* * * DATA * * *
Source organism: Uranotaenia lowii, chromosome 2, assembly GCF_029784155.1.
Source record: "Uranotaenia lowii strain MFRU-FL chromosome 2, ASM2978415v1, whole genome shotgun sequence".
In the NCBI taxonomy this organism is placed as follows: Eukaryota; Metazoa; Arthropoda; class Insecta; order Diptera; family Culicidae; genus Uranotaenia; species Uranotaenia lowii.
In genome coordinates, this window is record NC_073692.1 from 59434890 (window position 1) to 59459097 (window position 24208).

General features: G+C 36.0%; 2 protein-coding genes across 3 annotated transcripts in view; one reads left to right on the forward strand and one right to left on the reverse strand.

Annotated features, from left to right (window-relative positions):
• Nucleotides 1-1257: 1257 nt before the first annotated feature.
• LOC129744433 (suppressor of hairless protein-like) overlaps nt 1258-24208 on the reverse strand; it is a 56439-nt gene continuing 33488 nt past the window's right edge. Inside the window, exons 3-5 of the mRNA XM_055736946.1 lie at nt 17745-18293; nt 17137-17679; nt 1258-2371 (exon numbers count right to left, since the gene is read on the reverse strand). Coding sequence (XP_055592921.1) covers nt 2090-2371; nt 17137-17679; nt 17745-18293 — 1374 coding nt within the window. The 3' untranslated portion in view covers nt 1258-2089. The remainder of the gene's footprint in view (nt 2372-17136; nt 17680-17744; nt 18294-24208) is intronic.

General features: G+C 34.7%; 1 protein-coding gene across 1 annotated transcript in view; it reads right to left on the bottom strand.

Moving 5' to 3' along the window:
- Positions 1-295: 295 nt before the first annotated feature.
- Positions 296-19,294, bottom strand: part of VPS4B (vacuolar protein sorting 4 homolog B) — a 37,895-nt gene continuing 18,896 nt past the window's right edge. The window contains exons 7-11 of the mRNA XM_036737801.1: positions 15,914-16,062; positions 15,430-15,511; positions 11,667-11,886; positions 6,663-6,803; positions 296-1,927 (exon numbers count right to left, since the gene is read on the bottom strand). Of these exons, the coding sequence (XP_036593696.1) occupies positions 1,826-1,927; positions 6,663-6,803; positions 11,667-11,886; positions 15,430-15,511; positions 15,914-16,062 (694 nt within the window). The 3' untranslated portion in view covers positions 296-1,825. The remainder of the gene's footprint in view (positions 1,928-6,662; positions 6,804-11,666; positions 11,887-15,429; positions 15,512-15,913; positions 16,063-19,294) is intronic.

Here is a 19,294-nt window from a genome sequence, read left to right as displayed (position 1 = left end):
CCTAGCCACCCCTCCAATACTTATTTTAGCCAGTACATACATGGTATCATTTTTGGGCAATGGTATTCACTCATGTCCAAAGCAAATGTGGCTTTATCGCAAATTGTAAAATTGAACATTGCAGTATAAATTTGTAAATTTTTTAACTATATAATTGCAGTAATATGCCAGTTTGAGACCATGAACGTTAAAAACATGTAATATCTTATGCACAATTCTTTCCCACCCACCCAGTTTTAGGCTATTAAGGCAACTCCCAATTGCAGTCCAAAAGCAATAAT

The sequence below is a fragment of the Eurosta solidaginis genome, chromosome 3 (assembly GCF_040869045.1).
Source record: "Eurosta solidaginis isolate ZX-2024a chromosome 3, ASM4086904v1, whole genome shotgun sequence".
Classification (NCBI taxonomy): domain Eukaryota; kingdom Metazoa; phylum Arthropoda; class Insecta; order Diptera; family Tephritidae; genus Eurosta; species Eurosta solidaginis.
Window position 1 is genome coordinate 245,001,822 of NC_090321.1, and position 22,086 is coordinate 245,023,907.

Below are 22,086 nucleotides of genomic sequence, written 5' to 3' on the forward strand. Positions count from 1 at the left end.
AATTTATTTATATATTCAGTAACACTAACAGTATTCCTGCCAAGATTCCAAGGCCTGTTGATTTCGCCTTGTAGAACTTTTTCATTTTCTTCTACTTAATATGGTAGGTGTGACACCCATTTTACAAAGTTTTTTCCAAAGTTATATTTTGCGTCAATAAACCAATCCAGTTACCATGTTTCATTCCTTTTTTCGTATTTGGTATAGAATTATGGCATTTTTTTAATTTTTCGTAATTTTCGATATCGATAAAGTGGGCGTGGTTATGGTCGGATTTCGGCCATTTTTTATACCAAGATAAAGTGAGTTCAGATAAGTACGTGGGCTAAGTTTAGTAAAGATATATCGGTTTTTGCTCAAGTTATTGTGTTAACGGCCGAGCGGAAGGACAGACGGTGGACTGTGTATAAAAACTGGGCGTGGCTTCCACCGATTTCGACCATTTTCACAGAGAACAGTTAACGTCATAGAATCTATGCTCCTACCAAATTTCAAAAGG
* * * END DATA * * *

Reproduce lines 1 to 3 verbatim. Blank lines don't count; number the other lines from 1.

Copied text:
Source organism: Uranotaenia lowii, chromosome 2, assembly GCF_029784155.1.
Source record: "Uranotaenia lowii strain MFRU-FL chromosome 2, ASM2978415v1, whole genome shotgun sequence".
In the NCBI taxonomy this organism is placed as follows: Eukaryota; Metazoa; Arthropoda; class Insecta; order Diptera; family Culicidae; genus Uranotaenia; species Uranotaenia lowii.